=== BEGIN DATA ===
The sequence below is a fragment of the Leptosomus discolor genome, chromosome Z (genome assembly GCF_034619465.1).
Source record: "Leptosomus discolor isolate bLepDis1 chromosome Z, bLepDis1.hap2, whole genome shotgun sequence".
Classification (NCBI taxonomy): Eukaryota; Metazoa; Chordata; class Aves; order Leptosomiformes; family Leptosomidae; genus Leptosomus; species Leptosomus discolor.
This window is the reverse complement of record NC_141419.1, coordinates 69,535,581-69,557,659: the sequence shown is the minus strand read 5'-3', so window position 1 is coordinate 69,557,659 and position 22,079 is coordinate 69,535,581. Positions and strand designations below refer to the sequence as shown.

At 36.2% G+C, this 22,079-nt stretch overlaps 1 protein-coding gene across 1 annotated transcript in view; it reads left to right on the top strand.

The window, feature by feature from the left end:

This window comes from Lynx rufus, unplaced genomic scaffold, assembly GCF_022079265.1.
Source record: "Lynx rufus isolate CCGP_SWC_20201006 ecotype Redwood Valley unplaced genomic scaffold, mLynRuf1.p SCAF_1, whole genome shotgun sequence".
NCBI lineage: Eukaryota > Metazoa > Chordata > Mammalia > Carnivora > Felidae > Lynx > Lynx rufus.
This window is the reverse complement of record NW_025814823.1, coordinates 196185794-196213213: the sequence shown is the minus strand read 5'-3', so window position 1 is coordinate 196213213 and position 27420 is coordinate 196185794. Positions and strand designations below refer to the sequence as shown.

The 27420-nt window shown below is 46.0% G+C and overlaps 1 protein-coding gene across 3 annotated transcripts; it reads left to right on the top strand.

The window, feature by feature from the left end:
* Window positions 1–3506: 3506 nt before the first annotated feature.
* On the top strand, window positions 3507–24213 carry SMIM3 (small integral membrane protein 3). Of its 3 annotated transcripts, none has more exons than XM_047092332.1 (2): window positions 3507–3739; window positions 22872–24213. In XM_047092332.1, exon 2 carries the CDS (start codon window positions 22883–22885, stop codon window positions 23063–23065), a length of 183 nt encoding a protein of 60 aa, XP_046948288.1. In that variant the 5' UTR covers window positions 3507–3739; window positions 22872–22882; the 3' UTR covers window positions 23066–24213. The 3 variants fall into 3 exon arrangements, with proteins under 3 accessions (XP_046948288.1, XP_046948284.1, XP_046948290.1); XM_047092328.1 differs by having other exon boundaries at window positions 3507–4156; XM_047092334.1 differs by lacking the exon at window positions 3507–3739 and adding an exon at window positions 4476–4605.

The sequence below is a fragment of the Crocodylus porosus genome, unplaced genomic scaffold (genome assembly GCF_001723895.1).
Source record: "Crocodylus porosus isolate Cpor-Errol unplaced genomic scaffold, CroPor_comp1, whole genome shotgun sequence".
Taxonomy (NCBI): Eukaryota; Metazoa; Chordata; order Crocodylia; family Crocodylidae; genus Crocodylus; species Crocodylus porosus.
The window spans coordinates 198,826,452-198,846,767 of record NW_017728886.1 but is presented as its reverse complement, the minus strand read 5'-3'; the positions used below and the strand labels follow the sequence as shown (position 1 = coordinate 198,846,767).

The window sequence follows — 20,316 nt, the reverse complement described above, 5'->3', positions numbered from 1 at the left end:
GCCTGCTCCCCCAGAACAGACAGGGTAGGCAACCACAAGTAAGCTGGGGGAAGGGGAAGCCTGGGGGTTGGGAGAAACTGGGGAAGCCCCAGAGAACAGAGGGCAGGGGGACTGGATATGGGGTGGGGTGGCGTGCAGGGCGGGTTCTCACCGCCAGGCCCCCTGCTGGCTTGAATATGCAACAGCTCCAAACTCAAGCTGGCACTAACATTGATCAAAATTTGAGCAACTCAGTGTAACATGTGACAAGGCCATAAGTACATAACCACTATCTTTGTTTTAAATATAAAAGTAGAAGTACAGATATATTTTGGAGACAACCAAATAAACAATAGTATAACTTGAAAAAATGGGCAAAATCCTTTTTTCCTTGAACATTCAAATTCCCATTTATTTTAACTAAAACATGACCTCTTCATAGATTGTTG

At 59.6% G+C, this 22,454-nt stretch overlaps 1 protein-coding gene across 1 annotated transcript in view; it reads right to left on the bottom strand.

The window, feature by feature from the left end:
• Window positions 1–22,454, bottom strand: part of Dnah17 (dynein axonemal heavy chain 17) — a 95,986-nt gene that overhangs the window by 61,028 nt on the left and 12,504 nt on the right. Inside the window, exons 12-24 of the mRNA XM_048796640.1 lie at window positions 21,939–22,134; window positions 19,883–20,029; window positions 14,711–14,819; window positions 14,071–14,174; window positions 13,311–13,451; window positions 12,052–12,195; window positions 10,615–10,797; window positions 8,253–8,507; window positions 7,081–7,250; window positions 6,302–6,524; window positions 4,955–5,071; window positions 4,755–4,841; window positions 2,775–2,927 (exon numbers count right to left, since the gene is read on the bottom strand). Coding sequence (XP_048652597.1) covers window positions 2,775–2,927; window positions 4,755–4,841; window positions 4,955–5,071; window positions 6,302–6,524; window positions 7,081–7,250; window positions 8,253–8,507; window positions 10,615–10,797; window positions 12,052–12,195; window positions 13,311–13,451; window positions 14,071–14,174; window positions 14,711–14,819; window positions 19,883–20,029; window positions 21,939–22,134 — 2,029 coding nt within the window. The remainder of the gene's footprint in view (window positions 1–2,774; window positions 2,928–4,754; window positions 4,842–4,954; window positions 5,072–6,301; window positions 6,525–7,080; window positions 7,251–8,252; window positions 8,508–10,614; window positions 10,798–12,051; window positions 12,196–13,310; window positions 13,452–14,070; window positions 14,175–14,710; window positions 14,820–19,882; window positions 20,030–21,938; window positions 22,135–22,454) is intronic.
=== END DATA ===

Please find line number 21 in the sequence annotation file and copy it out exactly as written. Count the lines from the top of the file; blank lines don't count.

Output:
At 59.6% G+C, this 22,454-nt stretch overlaps 1 protein-coding gene across 1 annotated transcript in view; it reads right to left on the bottom strand.